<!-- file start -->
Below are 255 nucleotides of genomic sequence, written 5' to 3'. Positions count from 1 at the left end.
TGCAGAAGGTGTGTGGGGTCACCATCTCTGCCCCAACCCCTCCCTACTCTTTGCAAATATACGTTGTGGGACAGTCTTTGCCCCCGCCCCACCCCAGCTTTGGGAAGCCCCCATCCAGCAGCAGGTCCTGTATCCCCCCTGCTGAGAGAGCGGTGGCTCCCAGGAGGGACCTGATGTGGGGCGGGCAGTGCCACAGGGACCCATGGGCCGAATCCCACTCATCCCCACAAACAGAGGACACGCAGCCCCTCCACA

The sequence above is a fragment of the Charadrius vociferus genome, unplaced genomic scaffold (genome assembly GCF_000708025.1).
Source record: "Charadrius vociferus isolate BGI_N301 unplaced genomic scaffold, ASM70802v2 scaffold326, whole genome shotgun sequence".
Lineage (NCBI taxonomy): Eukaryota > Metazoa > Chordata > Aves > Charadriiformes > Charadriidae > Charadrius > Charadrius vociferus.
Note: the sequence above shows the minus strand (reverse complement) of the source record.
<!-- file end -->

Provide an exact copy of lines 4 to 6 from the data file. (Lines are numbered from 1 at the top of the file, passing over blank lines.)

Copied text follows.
Source record: "Charadrius vociferus isolate BGI_N301 unplaced genomic scaffold, ASM70802v2 scaffold326, whole genome shotgun sequence".
Lineage (NCBI taxonomy): Eukaryota > Metazoa > Chordata > Aves > Charadriiformes > Charadriidae > Charadrius > Charadrius vociferus.
Note: the sequence above shows the minus strand (reverse complement) of the source record.